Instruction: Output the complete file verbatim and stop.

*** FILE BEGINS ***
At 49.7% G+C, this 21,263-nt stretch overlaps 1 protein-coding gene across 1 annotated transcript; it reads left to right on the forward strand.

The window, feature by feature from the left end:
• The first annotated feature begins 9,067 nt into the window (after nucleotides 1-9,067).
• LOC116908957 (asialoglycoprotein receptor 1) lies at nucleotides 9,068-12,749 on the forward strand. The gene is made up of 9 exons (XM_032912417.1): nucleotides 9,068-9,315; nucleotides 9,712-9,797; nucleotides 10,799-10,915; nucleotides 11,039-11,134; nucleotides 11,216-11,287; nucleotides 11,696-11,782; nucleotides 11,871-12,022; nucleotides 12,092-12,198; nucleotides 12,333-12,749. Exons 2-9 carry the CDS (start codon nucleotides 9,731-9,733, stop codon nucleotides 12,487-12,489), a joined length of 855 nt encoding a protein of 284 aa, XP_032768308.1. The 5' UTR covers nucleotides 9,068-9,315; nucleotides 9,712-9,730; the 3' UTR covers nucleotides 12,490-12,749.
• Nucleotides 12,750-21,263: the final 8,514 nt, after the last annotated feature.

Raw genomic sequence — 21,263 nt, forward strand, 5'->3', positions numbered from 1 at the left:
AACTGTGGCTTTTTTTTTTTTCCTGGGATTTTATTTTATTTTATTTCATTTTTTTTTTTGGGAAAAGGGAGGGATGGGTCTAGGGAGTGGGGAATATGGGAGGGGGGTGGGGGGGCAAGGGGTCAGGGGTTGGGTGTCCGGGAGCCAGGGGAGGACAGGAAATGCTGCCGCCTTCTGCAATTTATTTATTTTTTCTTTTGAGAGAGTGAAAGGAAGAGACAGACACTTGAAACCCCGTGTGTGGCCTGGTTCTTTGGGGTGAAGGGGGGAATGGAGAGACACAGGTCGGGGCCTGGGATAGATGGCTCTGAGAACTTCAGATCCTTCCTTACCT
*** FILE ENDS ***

At 49.7% G+C, this 21,263-nt stretch overlaps 1 protein-coding gene across 1 annotated transcript; it reads left to right on the forward strand.

The window, feature by feature from the left end:
• The first annotated feature begins 9,067 nt into the window (after nucleotides 1-9,067).
• LOC116908957 (asialoglycoprotein receptor 1) lies at nucleotides 9,068-12,749 on the forward strand. The gene is made up of 9 exons (XM_032912417.1): nucleotides 9,068-9,315; nucleotides 9,712-9,797; nucleotides 10,799-10,915; nucleotides 11,039-11,134; nucleotides 11,216-11,287; nucleotides 11,696-11,782; nucleotides 11,871-12,022; nucleotides 12,092-12,198; nucleotides 12,333-12,749. Exons 2-9 carry the CDS (start codon nucleotides 9,731-9,733, stop codon nucleotides 12,487-12,489), a joined length of 855 nt encoding a protein of 284 aa, XP_032768308.1. The 5' UTR covers nucleotides 9,068-9,315; nucleotides 9,712-9,730; the 3' UTR covers nucleotides 12,490-12,749.
• Nucleotides 12,750-21,263: the final 8,514 nt, after the last annotated feature.

Raw genomic sequence — 21,263 nt, forward strand, 5'->3', positions numbered from 1 at the left:
AACTGTGGCTTTTTTTTTTTTCCTGGGATTTTATTTTATTTTATTTCATTTTTTTTTTTGGGAAAAGGGAGGGATGGGTCTAGGGAGTGGGGAATATGGGAGGGGGGTGGGGGGGCAAGGGGTCAGGGGTTGGGTGTCCGGGAGCCAGGGGAGGACAGGAAATGCTGCCGCCTTCTGCAATTTATTTATTTTTTCTTTTGAGAGAGTGAAAGGAAGAGACAGACACTTGAAACCCCGTGTGTGGCCTGGTTCTTTGGGGTGAAGGGGGGAATGGAGAGACACAGGTCGGGGCCTGGGATAGATGGCTCTGAGAACTTCAGATCCTTCCTTACCT